Natural Health News — A diet rich in fruit and vegetables can help treat type-2 diabetes by changing the bacteria that live in the gut.
The study, ongoing for the last six years, provides evidence that eating more of the right dietary fibres may rebalance the gut microbiota, or the ecosystem of bacteria in the gastrointestinal tract that help digest food and are important for overall human health.
“Our study lays the foundation and opens the possibility that fibres targeting this group of gut bacteria could eventually become a major part of your diet and your treatment,” said Liping Zhao, the study’s lead author and a professor in the Department of Biochemistry and Microbiology, School of Environmental and Biological Sciences at Rutgers University-New Brunswick.
Type-2 diabetes, one of the most common debilitating diseases, develops when the pancreas makes too little insulin – a hormone that helps glucose enter cells for use as energy – or the body doesn’t use insulin well.
Recent research led by Zhao and colleagues, published in the journal Science, suggests that while many previous studies have shown that increasing dietary fibre intake could alleviate type-2 diabetes, the mechanism has not been well understood or explored.
What is known is that in the gut, many bacteria break down carbohydrates, such as dietary fibres, and produce short-chain fatty acids that nourish our gut lining cells, reduce inflammation and help control appetite. A shortage of short-chain fatty acids has been associated with type-2 diabetes and other diseases.
» Previous studies have suggested that a higher fibre diet can benefit those with type-2 diabetes – though the mechanism is poorly understood.
» A small trial with Chinese patients showed that a diverse high fibre diet boosted numbers of short-chain fatty acid producing bacteria in the gut.
» This change led to increased insulin production, better blood glucose control, and greater weight loss leading the researchers to conclude that establishing a healthy gut microbiota could greatly benefit those with type-2 diabetes.
Rebalancing the gut
For this small trial, Zhao and colleagues randomly assigned a Chinese participants with type-2 diabetes into two groups. The control group received standard patient education and dietary recommendations. The treatment group was given a large amount of many types of dietary fibres while ingesting a similar diet for energy and major nutrients. Both groups took the drug acarbose to help control blood glucose.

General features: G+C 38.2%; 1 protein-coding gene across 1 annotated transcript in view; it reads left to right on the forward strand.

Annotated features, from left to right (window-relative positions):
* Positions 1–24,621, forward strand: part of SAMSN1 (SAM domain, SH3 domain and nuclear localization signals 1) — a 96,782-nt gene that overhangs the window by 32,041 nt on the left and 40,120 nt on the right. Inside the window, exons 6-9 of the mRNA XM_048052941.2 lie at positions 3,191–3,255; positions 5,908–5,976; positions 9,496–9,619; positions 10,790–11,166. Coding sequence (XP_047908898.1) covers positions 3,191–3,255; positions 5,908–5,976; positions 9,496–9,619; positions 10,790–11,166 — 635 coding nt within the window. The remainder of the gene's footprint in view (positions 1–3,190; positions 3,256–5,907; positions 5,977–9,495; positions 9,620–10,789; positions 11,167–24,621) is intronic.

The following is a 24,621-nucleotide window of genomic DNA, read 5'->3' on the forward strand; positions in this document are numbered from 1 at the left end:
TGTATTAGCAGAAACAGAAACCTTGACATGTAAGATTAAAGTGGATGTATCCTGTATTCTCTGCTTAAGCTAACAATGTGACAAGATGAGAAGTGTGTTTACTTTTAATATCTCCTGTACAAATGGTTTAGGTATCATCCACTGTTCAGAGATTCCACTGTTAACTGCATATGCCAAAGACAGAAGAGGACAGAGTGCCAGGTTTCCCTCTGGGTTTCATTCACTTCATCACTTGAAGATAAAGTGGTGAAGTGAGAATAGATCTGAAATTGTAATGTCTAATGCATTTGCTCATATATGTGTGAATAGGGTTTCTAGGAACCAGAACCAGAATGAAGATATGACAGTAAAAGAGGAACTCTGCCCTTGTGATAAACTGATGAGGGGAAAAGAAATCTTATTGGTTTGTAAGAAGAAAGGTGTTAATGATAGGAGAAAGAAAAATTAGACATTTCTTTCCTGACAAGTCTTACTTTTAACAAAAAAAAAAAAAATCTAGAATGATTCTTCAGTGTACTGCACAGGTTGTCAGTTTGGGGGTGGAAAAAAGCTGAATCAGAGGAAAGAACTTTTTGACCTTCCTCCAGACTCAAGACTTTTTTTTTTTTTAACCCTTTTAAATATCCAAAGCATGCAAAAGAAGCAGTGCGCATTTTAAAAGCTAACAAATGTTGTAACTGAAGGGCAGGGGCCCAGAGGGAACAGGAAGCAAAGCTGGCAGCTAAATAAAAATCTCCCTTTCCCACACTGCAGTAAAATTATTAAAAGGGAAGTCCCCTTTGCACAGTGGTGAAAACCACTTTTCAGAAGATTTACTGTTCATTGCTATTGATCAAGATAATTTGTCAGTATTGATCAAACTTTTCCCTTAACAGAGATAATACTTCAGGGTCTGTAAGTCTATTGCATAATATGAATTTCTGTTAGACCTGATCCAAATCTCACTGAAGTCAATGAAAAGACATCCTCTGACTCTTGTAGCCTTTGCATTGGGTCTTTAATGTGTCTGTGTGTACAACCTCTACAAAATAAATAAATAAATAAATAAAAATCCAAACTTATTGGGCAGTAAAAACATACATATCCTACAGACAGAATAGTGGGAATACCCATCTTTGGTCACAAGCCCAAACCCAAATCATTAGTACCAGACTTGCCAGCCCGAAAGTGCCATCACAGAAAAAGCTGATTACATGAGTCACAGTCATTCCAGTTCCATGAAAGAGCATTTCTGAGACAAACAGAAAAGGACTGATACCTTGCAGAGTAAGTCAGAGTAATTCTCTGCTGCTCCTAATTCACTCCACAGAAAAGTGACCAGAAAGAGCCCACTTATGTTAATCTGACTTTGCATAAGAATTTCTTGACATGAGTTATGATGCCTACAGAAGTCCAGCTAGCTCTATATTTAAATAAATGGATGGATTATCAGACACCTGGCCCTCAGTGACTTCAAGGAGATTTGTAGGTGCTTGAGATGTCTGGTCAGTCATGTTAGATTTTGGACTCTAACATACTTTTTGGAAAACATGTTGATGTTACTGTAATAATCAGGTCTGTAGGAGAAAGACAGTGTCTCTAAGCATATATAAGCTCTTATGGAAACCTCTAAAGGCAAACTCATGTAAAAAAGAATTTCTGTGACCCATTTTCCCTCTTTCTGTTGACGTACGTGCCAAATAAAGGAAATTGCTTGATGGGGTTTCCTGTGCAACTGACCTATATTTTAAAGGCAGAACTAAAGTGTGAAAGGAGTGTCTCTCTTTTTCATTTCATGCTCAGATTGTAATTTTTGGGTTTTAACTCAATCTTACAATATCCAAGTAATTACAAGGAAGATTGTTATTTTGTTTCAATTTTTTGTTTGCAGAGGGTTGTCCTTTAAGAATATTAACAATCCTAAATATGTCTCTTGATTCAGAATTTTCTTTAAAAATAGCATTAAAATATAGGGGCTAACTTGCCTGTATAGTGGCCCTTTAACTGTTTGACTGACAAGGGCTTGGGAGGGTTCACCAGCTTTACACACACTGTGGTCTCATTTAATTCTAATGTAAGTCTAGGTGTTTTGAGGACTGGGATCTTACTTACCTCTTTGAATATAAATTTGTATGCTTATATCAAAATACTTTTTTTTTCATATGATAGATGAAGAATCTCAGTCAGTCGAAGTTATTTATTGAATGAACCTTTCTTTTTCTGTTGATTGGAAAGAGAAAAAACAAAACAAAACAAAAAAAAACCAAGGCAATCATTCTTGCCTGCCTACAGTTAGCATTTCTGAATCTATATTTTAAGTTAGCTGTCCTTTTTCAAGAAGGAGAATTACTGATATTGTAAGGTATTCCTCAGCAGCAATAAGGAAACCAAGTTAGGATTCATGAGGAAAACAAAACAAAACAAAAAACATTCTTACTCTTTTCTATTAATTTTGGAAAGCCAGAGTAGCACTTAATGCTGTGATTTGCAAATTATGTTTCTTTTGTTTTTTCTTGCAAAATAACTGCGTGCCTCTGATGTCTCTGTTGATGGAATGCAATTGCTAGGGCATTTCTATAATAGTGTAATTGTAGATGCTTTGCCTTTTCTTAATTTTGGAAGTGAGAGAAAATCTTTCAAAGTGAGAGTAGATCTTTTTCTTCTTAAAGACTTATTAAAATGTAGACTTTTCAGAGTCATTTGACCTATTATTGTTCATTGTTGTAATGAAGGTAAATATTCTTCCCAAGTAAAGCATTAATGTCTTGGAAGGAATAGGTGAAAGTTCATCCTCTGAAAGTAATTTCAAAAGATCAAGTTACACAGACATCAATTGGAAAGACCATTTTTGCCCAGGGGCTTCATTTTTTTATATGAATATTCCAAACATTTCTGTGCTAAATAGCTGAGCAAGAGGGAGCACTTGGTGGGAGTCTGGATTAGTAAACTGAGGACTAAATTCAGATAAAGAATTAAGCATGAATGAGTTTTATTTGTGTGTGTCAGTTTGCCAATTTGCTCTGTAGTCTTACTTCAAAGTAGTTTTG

The high-fibre diet included whole grains, traditional Chinese medicinal foods rich in dietary fibres and prebiotics, which promote growth of short-chain fatty acid-producing gut bacteria. After 12 weeks, 89% of those on the high-fibre diets showed signs that their bodies were regulating their blood sugar levels more effectively – compared to 50% of the control group. Those on the high fibre diet also lost more weight.
Surprisingly, of the 141 strains of short-chain fatty acid-producing gut bacteria identified by the team, only 15 are promoted by consuming more fibres and thus are likely to be the key drivers of better health.
Bolstered by the high-fibre diet, they became the dominant strains in the gut after they boosted levels of the short-chain fatty acids butyrate and acetate. These acids created a mildly acidic gut environment that reduced populations of detrimental bacteria and led to increased insulin production and better blood glucose control.
The results of this unique study support establishing a healthy gut microbiota as a new and effective nutritional approach for preventing and managing type-2 diabetes.